I'm a professional scavenger making a living selling curbside garbage. This blog details my finds and sales. It also acts as an archive for things beautiful and historic that would otherwise have been destroyed.
In the past I never gave sinks a second glance, but this year I’ve picked up a bunch. I have more storage space than I used to, making them less of a burden in that way, and I’m also a sucker for vintage architectural elements. But the main reason for the change was that I thought they could make me some money.
The first one I saved was this pink one from the early 60s. I brought it to the auction house, and ended up buying it back for 12$. Not a great result, but sometimes you need to put the extra work in if you want to make the extra money. I ended up listing it on Kijiji, and eventually the sink sold for 50$.
I found this late 50s green / jadeite sink outside an apartment building off Cote-des-Neiges.
This one cleaned up pretty well, and also sold for 50$, though it did take maybe a month and a half to find a buyer.
My biggest haul of sinks came from an apartment building near downtown. I picked up five yellow ones, which I think date to the late 60s. They were pretty dirty, but I cleaned them up pretty good with a hose and some elbow grease. I haven’t had much luck selling them so far though. It’s pretty clear that sinks are pretty slow movers, but I’d like to open up that space in my garage eventually!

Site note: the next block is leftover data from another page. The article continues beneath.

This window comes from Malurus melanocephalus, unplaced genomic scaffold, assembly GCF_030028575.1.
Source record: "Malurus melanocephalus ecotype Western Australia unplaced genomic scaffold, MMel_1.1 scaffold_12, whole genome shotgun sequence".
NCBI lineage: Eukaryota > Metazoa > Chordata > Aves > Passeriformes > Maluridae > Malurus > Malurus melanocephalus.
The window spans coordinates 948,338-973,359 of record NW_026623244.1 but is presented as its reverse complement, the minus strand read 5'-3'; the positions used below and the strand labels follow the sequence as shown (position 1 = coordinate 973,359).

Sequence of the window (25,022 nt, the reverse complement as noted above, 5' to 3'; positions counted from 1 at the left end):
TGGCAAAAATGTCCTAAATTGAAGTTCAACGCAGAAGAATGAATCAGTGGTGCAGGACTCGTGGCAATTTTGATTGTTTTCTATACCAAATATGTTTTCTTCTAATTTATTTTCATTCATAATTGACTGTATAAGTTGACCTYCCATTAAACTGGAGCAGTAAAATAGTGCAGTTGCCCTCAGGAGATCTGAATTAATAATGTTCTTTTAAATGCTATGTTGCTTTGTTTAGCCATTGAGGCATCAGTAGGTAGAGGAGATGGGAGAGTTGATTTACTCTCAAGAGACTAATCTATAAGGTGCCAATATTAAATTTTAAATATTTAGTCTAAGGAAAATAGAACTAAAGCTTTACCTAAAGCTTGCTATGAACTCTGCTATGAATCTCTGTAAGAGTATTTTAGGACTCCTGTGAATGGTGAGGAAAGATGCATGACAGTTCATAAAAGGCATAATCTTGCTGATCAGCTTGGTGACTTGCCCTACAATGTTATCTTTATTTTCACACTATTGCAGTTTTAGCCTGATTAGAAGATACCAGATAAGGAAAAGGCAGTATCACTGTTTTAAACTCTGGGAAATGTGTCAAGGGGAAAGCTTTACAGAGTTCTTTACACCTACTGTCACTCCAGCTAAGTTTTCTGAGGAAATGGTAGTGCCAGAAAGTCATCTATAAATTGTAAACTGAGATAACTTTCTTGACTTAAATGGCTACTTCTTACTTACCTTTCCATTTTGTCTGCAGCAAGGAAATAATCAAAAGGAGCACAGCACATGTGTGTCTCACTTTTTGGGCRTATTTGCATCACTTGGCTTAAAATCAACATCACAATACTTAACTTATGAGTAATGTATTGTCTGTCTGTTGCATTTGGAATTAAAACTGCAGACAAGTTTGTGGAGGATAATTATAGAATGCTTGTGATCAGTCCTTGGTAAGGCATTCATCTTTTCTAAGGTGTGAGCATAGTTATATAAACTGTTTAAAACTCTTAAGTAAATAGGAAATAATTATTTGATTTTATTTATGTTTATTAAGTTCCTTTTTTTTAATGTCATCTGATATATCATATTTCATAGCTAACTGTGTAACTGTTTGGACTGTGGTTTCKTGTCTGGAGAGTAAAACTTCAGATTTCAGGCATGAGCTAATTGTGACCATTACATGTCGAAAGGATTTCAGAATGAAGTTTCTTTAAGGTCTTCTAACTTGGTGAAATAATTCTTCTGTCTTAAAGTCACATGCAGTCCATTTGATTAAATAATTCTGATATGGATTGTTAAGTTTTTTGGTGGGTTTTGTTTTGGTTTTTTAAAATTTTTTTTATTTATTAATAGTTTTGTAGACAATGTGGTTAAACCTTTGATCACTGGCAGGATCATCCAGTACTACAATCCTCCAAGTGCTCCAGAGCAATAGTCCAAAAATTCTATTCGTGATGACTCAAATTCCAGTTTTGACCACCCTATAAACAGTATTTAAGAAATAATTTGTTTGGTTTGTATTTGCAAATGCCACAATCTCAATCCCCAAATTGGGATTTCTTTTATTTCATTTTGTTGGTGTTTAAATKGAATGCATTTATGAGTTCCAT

My most recent addition is this cast iron pedestal sink, which I found on Monday night in Cote-des-Neiges.
This beast was near the upper limit of what I can reasonably carry & lift, which I’d guess is about 75 pounds.
It was made in Port Hope, Ontario. I thought it was older, but I think it was actually made in 1953.
The main issue: it was dirty. The grunge on the bottom looked like damp, caked-on cardboard, which isn’t the worst thing to clean off, but it still looked pretty gross.
Here’s how it looks after about 15 minutes of effort. Already the sides are looking pretty clean, and a fair bit of the grunge has been removed. I’m going to use a plastic scraper tool to get rid of the rest of the cardboard, and then hopefully I can get the white of the enamel back without much effort.
We’ll see how it goes. Perhaps I’ll come to regret lugging this thing to my garage, but for now I’m optimistic that it’ll sell for something. If you have any experience in the sink market, please share your thoughts in the comments! Also, sink cleaning advice would be much appreciated.
Last week I went on my first ever scrap metal run. The auction house has really helped take the pressure off my storage spaces, so I’ve been more willing to devote a bit of room to found metal.
Here’s a small sample of what I brought. Most of this stuff turned out to be junk because they pay for steel and other ferrous metals (ie: those with iron in them) by the tonne. This particular junkyard says they’ll only take steel, for example if you have at least 300 pounds. So, I ended up giving mine to some other scrappers sorting metal in their truck just down the street. That cymbal was good though (brass I think), and the grungy espresso pot was probably aluminum.
Copper is where the money’s at, at least for me. Insulated copper wire (ICW) is pretty decent…
… but copper tubing and pipe is the best. I found that big roll of copper in Nouveau Bordeaux months ago – I think it ended up being worth about 40$ on its own. I also picked up a couple long copper pipes a couple weeks back in Westmount, which you can see in the trunk of my car.
Going to the scrapyard was definitely a learning experience. We didn’t sort our things beforehand (I heard they did it for you) but apparently we should have. Fortunately my roommates were there to help, and the guy dealing with us was pretty helpful as well. I told him I was a “virgin” to the scrap scene which he seemed to find funny. Anyways, in this picture we can see the scale on the left, and a magnet (the round orange thing) on the beam in the middle.